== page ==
In our last column we discussed another type of interview called the PEACE interview, which is a method of interviewing victims, witnesses, and suspects in the United Kingdom and other parts of the world. In a PEACE interview the investigator uses open-ended questions to develop a narrative response from the individual. In the later stage of the interview, suspects are offered an opportunity to explain evidence developed by the investigation that contradicts their story. Unlike the United States, and unique to the U.K., if the suspect offers no explanation to the evidence when he is first interviewed, but offers one later at trial, it will be held against him.
Another type of interview an investigator may use is called the “cognitive interview.” Knowledge of this interview is part of the body of knowledge required to become a Certified Forensic Interviewer (CFI). This interview was developed by Ronald P. Fisher and R. Edward Geiselman to assist cooperating witnesses to more accurately recall the details of an event. In an eyewitness interview, the problem is always to obtain as much accurate relevant information as possible from the witness without contaminating the memories. This interview is not designed to obtain a confession from someone withholding information and is useful only with cooperative individuals.
The cognitive interview was developed using the latest research in cognitive psychology with heavy inclusion of practical field experiences of seasoned interviewers. Research studies of the approach have shown increases in relevant information obtained by 47 to 55 percent after training in the cognitive interview. So, with structure and training an interviewer can significantly increase an individual’s recollection of events in greater detail than ever before.
The Problem with Memory
The most significant problem is memory, which is still somewhat of a mystery to even the most learned researchers. Recently, there was discussion that a retrieved memory may not recall the actual memory, but the memory of the last recall and telling of the event. Certainly, we have all had incidents in our lives where an event was recalled significantly differently from the others who were present at the time.
Memories can be thought of in three phases—encoding, storage, and retrieval. But this is not as simple as thinking of a memory as a video filmed and placed on a shelf for retrieval. The memory may be influenced by a huge number of factors, such as our psychological state, emotions, context, similar experiences, attention, and personal biases to name but a few. To a large extent the cognitive interview focuses on the retrieval of the memory, rather than the storage or observation components. We have all forgotten something only to later recall the information; so it was there, but our recovery strategy needed to be improved.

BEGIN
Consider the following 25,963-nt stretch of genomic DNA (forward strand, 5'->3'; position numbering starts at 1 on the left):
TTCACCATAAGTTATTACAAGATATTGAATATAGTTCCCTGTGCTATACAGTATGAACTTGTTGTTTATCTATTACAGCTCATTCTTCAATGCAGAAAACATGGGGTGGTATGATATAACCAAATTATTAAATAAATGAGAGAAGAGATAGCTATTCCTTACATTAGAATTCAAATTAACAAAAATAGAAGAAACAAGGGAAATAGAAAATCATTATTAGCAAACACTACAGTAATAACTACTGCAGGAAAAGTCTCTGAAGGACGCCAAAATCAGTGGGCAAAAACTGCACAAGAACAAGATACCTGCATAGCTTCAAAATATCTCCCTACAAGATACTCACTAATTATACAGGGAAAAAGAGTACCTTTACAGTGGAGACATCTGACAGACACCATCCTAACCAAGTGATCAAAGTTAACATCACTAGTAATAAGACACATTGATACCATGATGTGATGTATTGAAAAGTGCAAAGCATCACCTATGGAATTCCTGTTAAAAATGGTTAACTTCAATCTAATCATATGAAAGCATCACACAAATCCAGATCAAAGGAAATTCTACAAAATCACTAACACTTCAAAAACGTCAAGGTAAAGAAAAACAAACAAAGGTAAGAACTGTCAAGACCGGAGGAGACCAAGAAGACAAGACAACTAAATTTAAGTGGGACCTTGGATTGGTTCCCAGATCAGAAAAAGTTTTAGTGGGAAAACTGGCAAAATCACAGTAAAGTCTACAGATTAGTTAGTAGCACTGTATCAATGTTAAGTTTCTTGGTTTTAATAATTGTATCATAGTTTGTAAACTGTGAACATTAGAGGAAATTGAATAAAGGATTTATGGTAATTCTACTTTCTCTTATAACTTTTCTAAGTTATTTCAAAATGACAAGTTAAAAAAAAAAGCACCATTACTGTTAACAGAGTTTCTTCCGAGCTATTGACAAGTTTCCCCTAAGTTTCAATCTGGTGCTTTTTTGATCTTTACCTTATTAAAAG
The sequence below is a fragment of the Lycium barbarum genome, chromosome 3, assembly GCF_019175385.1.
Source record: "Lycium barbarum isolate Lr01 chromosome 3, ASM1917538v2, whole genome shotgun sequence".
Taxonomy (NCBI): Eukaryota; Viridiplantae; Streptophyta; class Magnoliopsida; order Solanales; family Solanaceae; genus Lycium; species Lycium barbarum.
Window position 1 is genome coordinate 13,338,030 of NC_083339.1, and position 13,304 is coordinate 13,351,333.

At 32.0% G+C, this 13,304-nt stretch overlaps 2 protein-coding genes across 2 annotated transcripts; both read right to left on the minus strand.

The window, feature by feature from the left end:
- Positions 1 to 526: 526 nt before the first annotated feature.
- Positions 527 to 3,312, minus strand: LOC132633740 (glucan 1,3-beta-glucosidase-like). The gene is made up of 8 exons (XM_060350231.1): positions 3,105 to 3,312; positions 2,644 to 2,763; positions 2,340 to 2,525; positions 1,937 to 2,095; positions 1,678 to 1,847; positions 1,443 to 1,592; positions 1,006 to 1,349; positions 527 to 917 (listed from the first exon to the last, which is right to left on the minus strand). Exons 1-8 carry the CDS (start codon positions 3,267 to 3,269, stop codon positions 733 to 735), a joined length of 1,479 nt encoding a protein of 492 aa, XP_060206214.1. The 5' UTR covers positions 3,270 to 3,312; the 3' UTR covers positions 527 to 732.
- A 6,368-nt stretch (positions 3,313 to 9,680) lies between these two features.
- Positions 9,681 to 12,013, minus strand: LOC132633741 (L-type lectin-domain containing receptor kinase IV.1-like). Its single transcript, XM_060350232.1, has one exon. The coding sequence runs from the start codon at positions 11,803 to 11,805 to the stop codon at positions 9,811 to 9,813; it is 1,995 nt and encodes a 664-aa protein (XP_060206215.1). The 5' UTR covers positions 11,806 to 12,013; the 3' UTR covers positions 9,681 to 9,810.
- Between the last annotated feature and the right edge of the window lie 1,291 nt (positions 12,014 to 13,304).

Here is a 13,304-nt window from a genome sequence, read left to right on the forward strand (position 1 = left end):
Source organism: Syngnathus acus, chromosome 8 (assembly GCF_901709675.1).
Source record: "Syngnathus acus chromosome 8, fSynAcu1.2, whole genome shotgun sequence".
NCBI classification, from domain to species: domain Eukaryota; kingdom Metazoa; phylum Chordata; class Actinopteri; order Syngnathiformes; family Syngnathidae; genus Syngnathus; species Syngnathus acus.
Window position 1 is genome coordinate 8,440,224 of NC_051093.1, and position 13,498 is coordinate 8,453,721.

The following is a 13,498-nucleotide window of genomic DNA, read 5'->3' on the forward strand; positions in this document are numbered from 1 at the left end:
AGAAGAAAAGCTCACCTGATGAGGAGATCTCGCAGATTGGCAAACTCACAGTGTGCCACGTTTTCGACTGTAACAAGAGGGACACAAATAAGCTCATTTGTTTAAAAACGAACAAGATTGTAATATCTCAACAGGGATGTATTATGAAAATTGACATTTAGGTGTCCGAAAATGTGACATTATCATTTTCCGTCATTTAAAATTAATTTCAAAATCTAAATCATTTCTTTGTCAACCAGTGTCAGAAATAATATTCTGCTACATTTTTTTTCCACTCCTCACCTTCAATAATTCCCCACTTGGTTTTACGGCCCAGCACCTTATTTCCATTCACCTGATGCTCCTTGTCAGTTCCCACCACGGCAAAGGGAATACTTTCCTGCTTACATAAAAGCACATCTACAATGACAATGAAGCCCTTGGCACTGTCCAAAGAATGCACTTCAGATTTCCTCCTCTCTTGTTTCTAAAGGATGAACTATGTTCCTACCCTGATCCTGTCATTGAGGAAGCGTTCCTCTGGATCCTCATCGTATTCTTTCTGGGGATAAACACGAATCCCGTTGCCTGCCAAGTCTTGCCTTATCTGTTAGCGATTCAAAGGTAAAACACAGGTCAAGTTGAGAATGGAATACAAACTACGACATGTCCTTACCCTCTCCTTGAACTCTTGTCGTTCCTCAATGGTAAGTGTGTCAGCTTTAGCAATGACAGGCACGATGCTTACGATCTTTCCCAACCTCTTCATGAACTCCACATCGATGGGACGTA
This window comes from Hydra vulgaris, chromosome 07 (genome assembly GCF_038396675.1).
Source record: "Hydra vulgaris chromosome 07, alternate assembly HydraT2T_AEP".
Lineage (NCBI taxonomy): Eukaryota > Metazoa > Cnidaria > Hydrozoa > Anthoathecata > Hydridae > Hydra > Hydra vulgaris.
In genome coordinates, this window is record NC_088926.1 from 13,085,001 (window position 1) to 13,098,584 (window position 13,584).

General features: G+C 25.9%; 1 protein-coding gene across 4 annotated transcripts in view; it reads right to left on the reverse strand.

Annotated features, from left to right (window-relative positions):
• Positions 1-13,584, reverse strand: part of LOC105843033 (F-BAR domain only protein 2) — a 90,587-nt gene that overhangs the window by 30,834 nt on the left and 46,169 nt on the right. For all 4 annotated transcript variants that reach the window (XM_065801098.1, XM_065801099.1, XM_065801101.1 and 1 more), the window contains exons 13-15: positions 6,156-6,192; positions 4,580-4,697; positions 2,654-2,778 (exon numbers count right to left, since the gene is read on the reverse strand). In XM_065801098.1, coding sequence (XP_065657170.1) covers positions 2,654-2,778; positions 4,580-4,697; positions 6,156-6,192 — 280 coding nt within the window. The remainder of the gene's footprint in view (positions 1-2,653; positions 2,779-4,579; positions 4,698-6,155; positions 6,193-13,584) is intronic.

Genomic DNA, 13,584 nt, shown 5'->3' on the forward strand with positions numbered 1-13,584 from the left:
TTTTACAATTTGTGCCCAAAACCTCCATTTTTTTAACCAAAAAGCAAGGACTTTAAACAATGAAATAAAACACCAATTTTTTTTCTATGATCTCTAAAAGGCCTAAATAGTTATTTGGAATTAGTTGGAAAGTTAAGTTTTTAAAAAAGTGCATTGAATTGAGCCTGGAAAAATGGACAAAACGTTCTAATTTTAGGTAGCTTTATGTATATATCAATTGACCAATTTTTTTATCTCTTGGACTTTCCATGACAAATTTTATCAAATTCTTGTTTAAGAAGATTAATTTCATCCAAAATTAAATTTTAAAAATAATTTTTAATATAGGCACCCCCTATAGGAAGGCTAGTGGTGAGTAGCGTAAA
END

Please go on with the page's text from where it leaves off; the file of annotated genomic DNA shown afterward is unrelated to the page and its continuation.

The cognitive interview can be thought of in two components—the person’s memory and his communication of it to us. The interviewer can cause problems for the witness with frequent interruptions that disrupt the flow of the memory, making the process feel rushed or like some information is not worth reporting. Another factor reducing detail from subjects was jumping around the memory, forcing the witness to leave memories before their recall was complete. Details were omitted as the jumps occur, making them harder to retrieve later.
Another problem is the witness’ expectation that the interviewer is going to control the interview, especially if the person has just been victimized. However, the interviewer must convey to the witness that he plays a key role in generating information during the interview. It makes sense that the way to begin is to set the ground rules for the interview, since many people have never participated in giving testimony to an investigator.
Setting Ground Rules
Following are some general instructions to tell the witness when setting the ground rules for the interview:
■ Explain that the witness plays a key role in generating information.
■ Explicitly tell the witness to be as detailed as possible.
■ Encourage the witness to concentrate and use imagery and pictures to help recall information.
■ Caution the witness that it’s normal to not know all the answers to questions, but not to guess or make things up.